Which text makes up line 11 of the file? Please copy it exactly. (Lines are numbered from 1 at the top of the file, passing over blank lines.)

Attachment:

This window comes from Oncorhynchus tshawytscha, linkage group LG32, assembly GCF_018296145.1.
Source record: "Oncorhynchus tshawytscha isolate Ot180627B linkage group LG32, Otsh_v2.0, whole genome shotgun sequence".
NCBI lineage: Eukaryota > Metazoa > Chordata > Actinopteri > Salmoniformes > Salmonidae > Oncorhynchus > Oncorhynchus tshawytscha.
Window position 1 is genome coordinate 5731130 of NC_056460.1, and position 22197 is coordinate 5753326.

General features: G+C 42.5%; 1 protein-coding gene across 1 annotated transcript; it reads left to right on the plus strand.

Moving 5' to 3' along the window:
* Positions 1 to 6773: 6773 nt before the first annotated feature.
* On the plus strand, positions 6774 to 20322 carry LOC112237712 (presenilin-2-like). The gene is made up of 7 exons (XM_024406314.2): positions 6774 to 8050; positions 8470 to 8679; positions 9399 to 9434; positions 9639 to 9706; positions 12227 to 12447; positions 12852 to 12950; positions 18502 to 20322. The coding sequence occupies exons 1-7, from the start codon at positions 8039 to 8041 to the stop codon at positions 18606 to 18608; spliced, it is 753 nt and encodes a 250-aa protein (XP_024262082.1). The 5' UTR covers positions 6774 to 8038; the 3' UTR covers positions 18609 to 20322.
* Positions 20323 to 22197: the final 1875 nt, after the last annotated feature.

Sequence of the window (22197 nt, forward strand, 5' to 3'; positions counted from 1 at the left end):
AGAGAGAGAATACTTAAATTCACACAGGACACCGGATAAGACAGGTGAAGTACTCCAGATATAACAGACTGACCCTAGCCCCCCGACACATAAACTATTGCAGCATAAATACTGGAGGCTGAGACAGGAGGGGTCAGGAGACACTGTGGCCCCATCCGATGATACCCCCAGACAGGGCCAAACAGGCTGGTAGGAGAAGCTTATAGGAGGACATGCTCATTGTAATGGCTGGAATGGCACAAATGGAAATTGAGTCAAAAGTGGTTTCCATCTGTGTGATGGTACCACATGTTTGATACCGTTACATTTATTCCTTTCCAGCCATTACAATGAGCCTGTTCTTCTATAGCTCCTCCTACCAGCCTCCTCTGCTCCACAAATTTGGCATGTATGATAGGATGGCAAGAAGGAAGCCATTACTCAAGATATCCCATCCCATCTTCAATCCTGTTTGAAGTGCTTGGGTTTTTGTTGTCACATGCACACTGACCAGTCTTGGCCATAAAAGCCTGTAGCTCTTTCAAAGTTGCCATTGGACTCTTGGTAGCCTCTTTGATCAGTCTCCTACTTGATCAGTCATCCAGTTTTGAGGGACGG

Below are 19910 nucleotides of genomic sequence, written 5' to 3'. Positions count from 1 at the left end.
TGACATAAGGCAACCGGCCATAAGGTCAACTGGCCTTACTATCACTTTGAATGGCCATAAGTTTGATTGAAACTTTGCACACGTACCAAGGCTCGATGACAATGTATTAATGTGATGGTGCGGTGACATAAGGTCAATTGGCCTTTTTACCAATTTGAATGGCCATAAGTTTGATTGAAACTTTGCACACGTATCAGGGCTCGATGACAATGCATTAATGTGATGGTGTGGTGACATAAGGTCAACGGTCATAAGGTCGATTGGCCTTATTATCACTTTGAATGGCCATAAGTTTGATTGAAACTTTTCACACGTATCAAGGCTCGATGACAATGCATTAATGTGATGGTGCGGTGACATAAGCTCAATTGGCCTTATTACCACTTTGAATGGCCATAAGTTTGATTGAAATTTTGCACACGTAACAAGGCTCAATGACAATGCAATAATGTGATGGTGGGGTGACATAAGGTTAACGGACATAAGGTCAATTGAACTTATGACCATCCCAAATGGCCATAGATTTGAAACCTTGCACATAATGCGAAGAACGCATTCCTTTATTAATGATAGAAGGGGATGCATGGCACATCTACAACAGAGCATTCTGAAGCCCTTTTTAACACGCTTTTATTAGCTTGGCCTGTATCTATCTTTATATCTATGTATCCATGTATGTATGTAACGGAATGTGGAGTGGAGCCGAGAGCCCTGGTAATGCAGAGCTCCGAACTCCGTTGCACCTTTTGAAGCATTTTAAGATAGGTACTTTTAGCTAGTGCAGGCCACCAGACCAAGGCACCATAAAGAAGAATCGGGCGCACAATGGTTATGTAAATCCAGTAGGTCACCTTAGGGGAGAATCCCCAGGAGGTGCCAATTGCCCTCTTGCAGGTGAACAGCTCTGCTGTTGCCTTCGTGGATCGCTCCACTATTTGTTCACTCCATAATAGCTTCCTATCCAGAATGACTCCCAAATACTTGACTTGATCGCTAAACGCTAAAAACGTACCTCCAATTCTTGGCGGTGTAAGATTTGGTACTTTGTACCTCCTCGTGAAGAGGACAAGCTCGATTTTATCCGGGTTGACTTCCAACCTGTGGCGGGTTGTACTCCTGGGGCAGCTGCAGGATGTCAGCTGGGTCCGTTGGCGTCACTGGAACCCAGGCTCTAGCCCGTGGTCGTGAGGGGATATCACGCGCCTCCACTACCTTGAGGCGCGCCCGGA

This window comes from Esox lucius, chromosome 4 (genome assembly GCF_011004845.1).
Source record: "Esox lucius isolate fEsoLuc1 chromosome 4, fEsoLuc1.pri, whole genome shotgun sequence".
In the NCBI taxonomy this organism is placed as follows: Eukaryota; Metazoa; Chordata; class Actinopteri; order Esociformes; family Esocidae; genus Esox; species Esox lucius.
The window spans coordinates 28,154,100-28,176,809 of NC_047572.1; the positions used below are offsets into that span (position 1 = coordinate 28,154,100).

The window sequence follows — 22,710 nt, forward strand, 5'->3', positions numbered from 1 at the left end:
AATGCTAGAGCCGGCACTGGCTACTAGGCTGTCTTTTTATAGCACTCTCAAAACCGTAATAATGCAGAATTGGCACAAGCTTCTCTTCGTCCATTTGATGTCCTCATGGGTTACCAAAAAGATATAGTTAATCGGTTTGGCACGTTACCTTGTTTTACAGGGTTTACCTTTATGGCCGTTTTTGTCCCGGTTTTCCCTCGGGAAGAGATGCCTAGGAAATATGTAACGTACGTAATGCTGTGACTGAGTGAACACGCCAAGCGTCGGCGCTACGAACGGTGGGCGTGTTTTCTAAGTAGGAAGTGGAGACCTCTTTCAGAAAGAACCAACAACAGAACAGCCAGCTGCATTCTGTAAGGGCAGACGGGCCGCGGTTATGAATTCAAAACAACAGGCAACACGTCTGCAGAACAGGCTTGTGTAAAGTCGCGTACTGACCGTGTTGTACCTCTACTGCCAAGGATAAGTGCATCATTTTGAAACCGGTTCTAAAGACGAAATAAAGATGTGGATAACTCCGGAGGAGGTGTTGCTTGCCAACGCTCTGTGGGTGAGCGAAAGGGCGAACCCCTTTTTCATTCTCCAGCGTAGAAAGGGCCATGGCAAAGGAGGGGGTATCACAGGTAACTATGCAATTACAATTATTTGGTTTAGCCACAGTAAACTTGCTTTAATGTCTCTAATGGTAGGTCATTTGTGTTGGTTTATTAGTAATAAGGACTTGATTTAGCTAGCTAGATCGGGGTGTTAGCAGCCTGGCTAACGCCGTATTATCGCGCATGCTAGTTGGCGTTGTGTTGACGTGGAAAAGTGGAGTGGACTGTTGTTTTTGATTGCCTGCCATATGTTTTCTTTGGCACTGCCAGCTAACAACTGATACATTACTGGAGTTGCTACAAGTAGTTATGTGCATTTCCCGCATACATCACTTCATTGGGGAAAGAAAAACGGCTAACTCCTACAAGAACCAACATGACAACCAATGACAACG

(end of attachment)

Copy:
AGAGAGAGAATACTTAAATTCACACAGGACACCGGATAAGACAGGTGAAGTACTCCAGATATAACAGACTGACCCTAGCCCCCCGACACATAAACTATTGCAGCATAAATACTGGAGGCTGAGACAGGAGGGGTCAGGAGACACTGTGGCCCCATCCGATGATACCCCCAGACAGGGCCAAACAGGCTGGTAGGAGAAGCTTATAGGAGGACATGCTCATTGTAATGGCTGGAATGGCACAAATGGAAATTGAGTCAAAAGTGGTTTCCATCTGTGTGATGGTACCACATGTTTGATACCGTTACATTTATTCCTTTCCAGCCATTACAATGAGCCTGTTCTTCTATAGCTCCTCCTACCAGCCTCCTCTGCTCCACAAATTTGGCATGTATGATAGGATGGCAAGAAGGAAGCCATTACTCAAGATATCCCATCCCATCTTCAATCCTGTTTGAAGTGCTTGGGTTTTTGTTGTCACATGCACACTGACCAGTCTTGGCCATAAAAGCCTGTAGCTCTTTCAAAGTTGCCATTGGACTCTTGGTAGCCTCTTTGATCAGTCTCCTACTTGATCAGTCATCCAGTTTTGAGGGACGG